In burish group lawsuit the lawsuit filed by Dennis Hansen and his wife, the Burish group allegedly failed to disclose material information to clients. In doing so, the group breached its duty of care and violated the suitability rule. The couple lost $16.5 million. The lawsuit is set for arbitration in January 2021.
The Andy Burish Group lawsuit accuses UBS and its top Madison, Wisconsin advisor of violating a FINRA suitability rule and breach of fiduciary duty. The group is seeking $23 million in damages and unspecified punitive damages. They also claim that UBS failed to properly supervise the broker.
According to the lawsuit, Burish promoted short-selling Tesla stocks, causing investors to lose more than $23 million. A long-time industry veteran, Andrew Burish’s short-selling strategy was largely unsuccessful, resulting in losses of $23 million for four couples and one investor. The lawsuit also alleges breach of fiduciary duty and unsuitability.
UBS and the Andy Burish Group have denied any wrongdoing. The lawsuits were filed by Andrew Burish and his extended family. The lawsuit was filed in Los Angeles Superior Courts at the Stanley Mosk Courthouse. It will likely go to trial. If it goes to trial, the case will go to a jury.
Andy Burish is a renowned investment advisor who has been with UBS for over three decades. His team oversees over $4 billion in client assets. The lawsuit accuses the Andy Burish Group of breaching fiduciary duty and violating Finra’s suitability rule. He was terminated from UBS in 2018, and his former employees filed a lawsuit against the firm, alleging that he failed to act in their best interest.
UBS’s failure to disclose material information to clients
This lawsuit alleges that three UBS entities – PW, Warburg, and UBS AG – failed to disclose material information to their clients. Although these three companies are incorporated in different jurisdictions, the plaintiffs argue that all three entities constitute one single enterprise and therefore violated the Securities Exchange Act. The courts will decide whether or not the corporate form should be disregarded.
In this case, the Respondents who supervised the broker allegedly failed to disclose material information to the client, despite knowing that the broker had performed unauthorized trading. This was material information, because the trades were not permitted under internal guidelines. As such, the firm violated the SEC’s Rules and Regulations regarding the disclosure of material information to clients.
Breach of fiduciary duty
The Burish Group is under fire for promoting short-selling Tesla stock that led to losses of over $23 million. An extended family of investors has filed an arbitration claim with the Financial Industry Regulatory Authority claiming the investment firm failed to oversee the investment and was unsuitable for its investors.
The plaintiffs claimed that the board and financial advisor failed to act in their duties as directors of the company. The court concluded that the financial advisor had misled the board and created an informational gap, knowing that they were making critical decisions with incomplete information. Moreover, the advisor failed to disclose his involvement in buy-side financing and the lobbying he had done to influence the financing. The financial advisor also erred in lowering Rural/Metro’s valuation to conform to the sell-side opinion.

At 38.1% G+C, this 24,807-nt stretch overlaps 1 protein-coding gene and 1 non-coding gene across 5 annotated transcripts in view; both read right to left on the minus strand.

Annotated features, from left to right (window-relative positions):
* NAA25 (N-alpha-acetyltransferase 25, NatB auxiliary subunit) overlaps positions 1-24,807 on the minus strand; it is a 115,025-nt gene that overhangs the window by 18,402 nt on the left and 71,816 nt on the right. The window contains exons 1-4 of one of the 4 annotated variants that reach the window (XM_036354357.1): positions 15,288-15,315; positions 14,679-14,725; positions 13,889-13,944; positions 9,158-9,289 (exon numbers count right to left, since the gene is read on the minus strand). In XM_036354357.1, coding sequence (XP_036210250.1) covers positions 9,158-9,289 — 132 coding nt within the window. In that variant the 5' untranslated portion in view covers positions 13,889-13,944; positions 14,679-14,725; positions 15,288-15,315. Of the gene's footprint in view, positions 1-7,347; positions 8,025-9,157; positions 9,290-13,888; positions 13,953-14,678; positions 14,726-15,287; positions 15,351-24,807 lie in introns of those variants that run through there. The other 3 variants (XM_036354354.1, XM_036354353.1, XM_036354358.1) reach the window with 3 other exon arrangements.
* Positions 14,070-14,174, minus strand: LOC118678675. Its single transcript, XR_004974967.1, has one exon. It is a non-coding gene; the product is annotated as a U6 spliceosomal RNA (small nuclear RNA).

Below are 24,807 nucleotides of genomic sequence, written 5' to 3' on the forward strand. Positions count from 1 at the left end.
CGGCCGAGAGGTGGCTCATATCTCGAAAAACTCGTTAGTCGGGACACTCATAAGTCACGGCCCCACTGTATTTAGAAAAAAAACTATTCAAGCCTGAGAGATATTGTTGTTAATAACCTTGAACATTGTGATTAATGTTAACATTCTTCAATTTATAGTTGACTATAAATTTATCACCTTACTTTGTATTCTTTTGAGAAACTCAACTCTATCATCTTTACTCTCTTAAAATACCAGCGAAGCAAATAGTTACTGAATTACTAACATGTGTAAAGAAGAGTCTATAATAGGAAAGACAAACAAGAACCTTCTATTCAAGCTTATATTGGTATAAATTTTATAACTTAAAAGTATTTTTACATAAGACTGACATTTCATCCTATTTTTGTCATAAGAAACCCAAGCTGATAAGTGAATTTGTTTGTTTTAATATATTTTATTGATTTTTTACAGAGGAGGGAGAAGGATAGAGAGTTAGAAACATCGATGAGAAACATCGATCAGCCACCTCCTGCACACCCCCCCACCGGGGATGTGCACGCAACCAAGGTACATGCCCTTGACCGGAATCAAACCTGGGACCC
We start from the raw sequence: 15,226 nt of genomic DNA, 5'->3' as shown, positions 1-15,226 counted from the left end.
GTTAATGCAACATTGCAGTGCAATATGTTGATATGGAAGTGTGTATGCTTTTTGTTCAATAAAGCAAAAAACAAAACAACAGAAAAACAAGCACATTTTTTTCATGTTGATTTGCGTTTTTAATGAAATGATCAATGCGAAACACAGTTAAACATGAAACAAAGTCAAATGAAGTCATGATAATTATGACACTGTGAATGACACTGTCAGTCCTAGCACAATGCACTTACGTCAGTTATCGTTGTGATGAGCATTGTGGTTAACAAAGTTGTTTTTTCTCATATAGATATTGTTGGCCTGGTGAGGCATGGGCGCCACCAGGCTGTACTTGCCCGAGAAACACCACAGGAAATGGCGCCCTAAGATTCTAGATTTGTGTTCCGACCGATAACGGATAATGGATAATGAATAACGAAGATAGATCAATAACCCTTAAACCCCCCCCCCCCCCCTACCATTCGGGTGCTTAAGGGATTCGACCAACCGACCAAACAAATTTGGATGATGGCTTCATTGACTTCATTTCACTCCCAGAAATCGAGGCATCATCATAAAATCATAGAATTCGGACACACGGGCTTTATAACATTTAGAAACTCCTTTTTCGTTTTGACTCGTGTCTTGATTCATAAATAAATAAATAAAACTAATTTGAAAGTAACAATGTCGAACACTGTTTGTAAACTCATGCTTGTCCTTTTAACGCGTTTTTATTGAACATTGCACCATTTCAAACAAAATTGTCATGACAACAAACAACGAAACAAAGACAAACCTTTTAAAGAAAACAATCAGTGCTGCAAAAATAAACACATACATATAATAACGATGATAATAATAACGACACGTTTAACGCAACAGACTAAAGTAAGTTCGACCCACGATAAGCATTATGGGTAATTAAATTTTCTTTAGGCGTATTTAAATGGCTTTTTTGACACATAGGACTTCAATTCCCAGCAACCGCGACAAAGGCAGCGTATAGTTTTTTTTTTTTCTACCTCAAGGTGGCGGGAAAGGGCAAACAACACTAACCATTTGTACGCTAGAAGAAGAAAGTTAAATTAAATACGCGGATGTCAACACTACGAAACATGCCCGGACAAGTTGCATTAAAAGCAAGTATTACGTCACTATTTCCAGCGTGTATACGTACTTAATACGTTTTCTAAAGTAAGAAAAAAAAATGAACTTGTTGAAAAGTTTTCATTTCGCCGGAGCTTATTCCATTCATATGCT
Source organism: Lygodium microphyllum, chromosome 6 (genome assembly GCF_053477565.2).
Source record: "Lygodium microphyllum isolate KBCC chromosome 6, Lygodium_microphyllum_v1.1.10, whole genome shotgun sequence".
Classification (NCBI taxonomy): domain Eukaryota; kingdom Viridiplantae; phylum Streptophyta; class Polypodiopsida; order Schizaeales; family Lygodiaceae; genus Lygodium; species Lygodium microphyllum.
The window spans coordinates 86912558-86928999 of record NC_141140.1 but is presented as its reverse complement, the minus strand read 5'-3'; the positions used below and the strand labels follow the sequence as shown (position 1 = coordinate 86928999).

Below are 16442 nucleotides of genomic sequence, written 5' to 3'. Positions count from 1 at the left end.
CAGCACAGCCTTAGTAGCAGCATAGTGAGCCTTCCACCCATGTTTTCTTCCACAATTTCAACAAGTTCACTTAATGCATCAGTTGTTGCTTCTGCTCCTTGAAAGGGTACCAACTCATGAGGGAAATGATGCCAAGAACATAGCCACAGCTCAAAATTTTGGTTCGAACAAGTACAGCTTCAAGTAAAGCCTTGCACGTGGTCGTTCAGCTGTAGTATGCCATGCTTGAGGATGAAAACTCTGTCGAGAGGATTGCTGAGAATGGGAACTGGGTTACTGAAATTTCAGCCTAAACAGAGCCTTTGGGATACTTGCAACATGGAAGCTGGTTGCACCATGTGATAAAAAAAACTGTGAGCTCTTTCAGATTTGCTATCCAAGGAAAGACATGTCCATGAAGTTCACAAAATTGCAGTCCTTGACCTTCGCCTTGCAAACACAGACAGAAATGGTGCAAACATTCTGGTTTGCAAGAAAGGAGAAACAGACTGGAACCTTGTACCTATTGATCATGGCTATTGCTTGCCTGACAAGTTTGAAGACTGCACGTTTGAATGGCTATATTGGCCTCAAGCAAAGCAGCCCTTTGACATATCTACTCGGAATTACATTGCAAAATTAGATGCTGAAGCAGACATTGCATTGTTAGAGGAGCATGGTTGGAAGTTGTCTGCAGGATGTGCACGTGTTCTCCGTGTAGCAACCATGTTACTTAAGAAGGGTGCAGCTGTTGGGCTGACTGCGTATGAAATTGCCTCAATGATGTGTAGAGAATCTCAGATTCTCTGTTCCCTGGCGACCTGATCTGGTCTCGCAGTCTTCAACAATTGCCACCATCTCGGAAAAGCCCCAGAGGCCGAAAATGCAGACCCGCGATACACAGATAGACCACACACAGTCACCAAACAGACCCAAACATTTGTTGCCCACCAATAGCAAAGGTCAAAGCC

In order to file a breach of fiduciary duty lawsuit, it must be proven that the investment advisor’s actions caused the investor damages. You must show that the breach caused actual harm, based on the definition of “actual harm.” In other words, the damages must be foreseeable and caused by the breach of duty.
If you feel that your financial advisor has breached their fiduciary duty, it’s important to stop working with them. In addition, you may be able to file a civil lawsuit against them. Before deciding to file a suit, you should consult with an attorney.
Violation of suitability rule
In a recent arbitration case filed by the Burish Group, the brokerage firm UBS was accused of violating its suitability rule and breaching its fiduciary duty, among other things. The plaintiffs also claim the company failed to adequately supervise its brokers. Ultimately, the suitability rule requires brokerage firms to conduct proper due diligence and make appropriate recommendations based on the customer’s investment profile and risk tolerance.
The complaint filed by a group of investors against UBS and its top Madison, Wisconsin-based investment advisor alleges that Burish violated FINRA suitability rules by promoting the idea of short-selling Tesla stock. The investors are seeking $23 million in damages and unspecified punitive damages. They also allege that UBS breached their fiduciary duty by failing to supervise the broker and failed to supervise his actions.
Damages sought by plaintiffs
Plaintiffs in the Burish group lawsuit are seeking to recoup damages for wrongful stock trading that caused their losses. Andrew Burish has been in the investment industry for 38 years. He oversees $4 billion in client assets and leads a team of 14 advisors. A ‘Snapshot’ report maintained by state securities regulators confirms one client complaint against Burish, settled for $1 million of the $1.2 million sought.
The plaintiffs argue that the defendants were negligent. However, Digon does not dispute that she lacked reasonable care, and was not looking for Burish when she proceeded through an intersection. Moreover, the evidence supports the conclusion that Burish had adequate time to avoid the collision.
Andrew Burish is a 38-year industry veteran who began his career at UBS in 1984. He now runs a firm, The Burish Group, which employs 14 investment advisors and manages $4 billion of client assets. The Burish Group lawsuit claims that UBS breached its fiduciary duty and failed to supervise the firm’s investment advisors.